Vice President, Innovation
Jeff Latkowski is the vice president of innovation at TerraPower, where he is responsible for the origination, evaluation and development of high-risk, high-potential energy solutions within TerraPower. He is also responsible for the development and growth of partnerships that can facilitate the origination of new ideas and energy solutions.
Dr. Latkowski has more than 25 years of experience in the generation, analysis and evaluation of new ideas and designs for nuclear systems. He was previously employed by Lawrence Livermore National Laboratory (LLNL), where he most recently served as the chief scientist for the Laser Inertial Fusion Energy (LIFE) program. Prior to this, Dr. Latkowski held positions in LLNL’s Fusion Energy Program, Laser Program, and within the National Ignition Facility Directorate. His technical expertise includes systems engineering and design, neutronics, safety and environmental evaluation, x-ray physics, optics, and laser and fusion technologies.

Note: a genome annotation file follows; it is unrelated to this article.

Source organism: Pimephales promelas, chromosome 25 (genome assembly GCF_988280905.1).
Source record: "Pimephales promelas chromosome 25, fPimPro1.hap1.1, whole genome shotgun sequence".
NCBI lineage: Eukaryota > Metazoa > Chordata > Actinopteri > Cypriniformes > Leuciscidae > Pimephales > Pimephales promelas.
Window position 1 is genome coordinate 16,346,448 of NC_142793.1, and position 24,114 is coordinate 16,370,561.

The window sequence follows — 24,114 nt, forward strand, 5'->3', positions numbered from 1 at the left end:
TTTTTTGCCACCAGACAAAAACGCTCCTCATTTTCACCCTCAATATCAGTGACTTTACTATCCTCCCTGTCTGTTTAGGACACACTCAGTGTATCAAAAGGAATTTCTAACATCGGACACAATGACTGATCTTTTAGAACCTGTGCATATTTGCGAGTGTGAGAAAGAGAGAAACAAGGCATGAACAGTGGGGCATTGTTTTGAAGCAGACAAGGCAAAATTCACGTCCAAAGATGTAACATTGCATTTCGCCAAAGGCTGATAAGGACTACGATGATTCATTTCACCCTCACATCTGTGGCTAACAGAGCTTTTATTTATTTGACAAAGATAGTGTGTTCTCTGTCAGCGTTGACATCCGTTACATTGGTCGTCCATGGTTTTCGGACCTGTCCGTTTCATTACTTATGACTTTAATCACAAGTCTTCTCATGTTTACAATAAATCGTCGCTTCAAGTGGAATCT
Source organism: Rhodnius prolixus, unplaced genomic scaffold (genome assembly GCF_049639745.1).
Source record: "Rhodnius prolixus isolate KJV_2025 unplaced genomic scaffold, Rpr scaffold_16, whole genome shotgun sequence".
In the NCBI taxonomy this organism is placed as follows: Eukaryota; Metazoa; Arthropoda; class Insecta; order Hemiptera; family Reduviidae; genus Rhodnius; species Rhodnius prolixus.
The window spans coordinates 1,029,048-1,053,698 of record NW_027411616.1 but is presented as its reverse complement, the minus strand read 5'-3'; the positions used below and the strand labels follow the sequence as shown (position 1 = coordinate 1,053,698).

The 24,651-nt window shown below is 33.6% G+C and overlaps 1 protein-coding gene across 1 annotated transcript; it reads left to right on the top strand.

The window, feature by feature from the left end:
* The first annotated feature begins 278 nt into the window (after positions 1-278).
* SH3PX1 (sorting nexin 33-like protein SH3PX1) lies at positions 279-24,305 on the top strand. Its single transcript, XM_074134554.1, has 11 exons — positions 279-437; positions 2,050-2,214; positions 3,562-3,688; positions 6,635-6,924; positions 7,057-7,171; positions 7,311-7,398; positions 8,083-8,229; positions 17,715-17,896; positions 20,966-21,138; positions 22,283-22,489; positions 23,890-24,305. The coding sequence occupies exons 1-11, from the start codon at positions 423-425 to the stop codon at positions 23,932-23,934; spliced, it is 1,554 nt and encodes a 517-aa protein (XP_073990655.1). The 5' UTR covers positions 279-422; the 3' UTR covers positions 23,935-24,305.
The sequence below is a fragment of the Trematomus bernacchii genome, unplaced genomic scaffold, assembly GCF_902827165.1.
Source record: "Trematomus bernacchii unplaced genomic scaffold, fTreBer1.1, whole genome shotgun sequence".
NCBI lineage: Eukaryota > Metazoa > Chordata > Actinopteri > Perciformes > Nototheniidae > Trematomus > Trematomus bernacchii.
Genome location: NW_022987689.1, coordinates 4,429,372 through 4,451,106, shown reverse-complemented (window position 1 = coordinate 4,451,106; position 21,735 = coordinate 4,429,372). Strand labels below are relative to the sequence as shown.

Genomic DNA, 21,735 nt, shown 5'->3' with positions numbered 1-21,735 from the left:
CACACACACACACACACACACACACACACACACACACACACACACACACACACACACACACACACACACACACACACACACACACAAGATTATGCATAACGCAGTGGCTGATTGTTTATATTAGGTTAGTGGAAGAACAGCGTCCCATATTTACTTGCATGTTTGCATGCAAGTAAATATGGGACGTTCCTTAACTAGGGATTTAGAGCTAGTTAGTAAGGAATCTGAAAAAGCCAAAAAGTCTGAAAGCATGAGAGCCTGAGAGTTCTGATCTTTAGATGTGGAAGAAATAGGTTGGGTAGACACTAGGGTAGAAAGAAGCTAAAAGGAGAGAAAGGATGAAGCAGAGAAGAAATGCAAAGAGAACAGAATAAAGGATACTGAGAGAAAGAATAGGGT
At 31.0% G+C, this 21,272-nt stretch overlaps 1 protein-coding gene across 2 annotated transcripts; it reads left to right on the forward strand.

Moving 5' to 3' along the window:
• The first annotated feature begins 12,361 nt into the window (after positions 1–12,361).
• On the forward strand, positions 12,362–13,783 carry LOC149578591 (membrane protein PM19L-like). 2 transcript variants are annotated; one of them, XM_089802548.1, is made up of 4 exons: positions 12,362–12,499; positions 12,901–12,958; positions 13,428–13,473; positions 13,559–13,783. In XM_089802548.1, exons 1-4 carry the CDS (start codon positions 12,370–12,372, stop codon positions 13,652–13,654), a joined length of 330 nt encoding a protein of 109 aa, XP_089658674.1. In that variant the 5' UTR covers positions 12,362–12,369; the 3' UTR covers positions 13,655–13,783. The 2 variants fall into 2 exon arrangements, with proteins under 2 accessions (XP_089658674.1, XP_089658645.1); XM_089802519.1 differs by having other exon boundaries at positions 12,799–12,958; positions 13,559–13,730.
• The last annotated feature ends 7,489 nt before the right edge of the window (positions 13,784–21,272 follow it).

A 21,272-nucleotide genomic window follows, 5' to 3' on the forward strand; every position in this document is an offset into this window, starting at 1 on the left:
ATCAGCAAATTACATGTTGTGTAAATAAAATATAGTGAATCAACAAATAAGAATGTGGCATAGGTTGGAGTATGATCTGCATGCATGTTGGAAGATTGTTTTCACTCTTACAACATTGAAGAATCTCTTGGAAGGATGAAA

Dr. Latkowski was the recipient of LLNL’s first Director’s Performance Award, which he received for defining and defending the environment, safety and health position of the National Ignition Facility, a $3.5B laser project that was under construction from 1997 to 2009. In 2009, Latkowski received the Fusion Power Associates Excellence in Fusion Engineering Award.
Dr. Latkowski received a Bachelor of Science in nuclear engineering from the University of Illinois at Champaign-Urbana and a doctorate in nuclear engineering from the University of California at Berkeley. He is a member of the American Nuclear Society and the American Association for the Advancement of Science, is named on approximately 20 patent applications, and is named as an author on nearly 100 journal articles and conference papers.
TerraPower Quietly Explores New Nuclear Reactor StrategyOctober 21, 2015
MIT Technology Review’s Richard Martin examines TerraPower’s research into a molten chloride reactor concept, even as the company remains fully committed to the traveling wave reactor design.
Author: Richard MartinVisit Website
Source: MIT Technology Review